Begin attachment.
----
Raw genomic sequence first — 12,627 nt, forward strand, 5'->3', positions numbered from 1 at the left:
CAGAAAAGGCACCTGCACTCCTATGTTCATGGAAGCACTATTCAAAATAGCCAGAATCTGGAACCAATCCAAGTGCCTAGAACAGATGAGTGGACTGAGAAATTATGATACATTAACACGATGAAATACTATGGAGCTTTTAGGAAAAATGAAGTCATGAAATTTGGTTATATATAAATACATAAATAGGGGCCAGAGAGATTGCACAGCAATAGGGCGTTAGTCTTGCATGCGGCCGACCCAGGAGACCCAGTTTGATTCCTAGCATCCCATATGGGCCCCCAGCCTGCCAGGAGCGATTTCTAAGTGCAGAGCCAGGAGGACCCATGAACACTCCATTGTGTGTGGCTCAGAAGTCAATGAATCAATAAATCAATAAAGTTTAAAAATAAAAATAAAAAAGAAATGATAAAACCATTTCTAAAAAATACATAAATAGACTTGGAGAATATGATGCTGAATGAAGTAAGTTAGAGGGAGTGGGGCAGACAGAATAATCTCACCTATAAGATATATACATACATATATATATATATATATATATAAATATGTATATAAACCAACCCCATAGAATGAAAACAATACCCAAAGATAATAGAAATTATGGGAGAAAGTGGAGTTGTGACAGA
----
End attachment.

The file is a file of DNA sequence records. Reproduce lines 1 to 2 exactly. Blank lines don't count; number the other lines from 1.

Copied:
Raw genomic sequence first — 12,627 nt, forward strand, 5'->3', positions numbered from 1 at the left:
CAGAAAAGGCACCTGCACTCCTATGTTCATGGAAGCACTATTCAAAATAGCCAGAATCTGGAACCAATCCAAGTGCCTAGAACAGATGAGTGGACTGAGAAATTATGATACATTAACACGATGAAATACTATGGAGCTTTTAGGAAAAATGAAGTCATGAAATTTGGTTATATATAAATACATAAATAGGGGCCAGAGAGATTGCACAGCAATAGGGCGTTAGTCTTGCATGCGGCCGACCCAGGAGACCCAGTTTGATTCCTAGCATCCCATATGGGCCCCCAGCCTGCCAGGAGCGATTTCTAAGTGCAGAGCCAGGAGGACCCATGAACACTCCATTGTGTGTGGCTCAGAAGTCAATGAATCAATAAATCAATAAAGTTTAAAAATAAAAATAAAAAAGAAATGATAAAACCATTTCTAAAAAATACATAAATAGACTTGGAGAATATGATGCTGAATGAAGTAAGTTAGAGGGAGTGGGGCAGACAGAATAATCTCACCTATAAGATATATACATACATATATATATATATATATATATAAATATGTATATAAACCAACCCCATAGAATGAAAACAATACCCAAAGATAATAGAAATTATGGGAGAAAGTGGAGTTGTGACAGA